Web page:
The latest article in the Wall Street Journal proving the lamentable point that aid has hurt, not helped, Africa and the developing world. “Evidence overwhelmingly demonstrates that aid to Africa has made the poor poorer, and the growth slower. The insidious aid culture has left African countries more debt-laden, more inflation-prone, more vulnerable to the vagaries of the currency markets and more unattractive to higher-quality investment. It’s increased the risk of civil conflict and unrest (the fact that over 60% of sub-Saharan Africa’s population is under the age of 24 with few economic prospects is a cause for worry). Aid is an unmitigated political, economic and humanitarian disaster … Money from rich countries has trapped many African nations in a cycle of corruption, slower economic growth and poverty.”
Aid has proven harmful because it:
- Fuels rampant corruption
- Keeps inefficient or simply bad governments and leaders in power
- Eliminates incentives to achieve
- Fosters inflation and “Dutch disease” – large inflows of money kills off a country’s export sector, by driving up home prices and thus making their goods too expensive for export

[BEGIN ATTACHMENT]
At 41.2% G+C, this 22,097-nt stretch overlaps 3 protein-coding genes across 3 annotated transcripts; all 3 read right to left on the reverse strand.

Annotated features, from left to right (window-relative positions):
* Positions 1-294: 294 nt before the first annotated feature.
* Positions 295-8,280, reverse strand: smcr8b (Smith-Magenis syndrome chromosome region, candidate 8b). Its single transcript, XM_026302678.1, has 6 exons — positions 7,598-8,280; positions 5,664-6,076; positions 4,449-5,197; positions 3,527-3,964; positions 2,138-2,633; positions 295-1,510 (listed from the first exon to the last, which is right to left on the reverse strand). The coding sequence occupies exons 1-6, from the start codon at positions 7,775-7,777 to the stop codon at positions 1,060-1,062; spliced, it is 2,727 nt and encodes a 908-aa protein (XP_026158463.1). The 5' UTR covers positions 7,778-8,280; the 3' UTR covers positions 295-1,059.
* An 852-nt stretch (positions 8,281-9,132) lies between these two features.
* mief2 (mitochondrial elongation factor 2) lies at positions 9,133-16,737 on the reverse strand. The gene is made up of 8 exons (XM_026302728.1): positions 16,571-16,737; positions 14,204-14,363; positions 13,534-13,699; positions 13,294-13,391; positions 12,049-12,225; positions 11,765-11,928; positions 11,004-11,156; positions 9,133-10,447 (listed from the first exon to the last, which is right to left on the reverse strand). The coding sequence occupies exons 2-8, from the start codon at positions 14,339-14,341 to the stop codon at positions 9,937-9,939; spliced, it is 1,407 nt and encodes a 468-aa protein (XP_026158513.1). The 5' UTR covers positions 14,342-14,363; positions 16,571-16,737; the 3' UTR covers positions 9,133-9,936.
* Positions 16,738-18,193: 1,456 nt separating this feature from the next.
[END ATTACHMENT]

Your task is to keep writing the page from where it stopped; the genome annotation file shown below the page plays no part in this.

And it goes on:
- Adds to political volatility and civil strife
- Leads to malaise in preparing for and tapping into traditional capital markets
Although Aid has a place, it is important to see the proper role of the public and private sector in order to lift these countries out of poverty. Our work in microfinance and social investing does this at the ground level, tangibly effecting change for those living in poverty.
Check out this weekend’s WSJ article on global underground economies: http://online.wsj.com/article/SB123698646833925567.html
Approximately 95% of the loans that MFIs make are to street vendors, cab drivers, fish mongers, etc. – quoted “safe havens in a darkening financial climate.” I’m encouraged by the focus on this enormous, vital and poorly understood segment of world commerce.
A great article from the NYT. The movement is growing.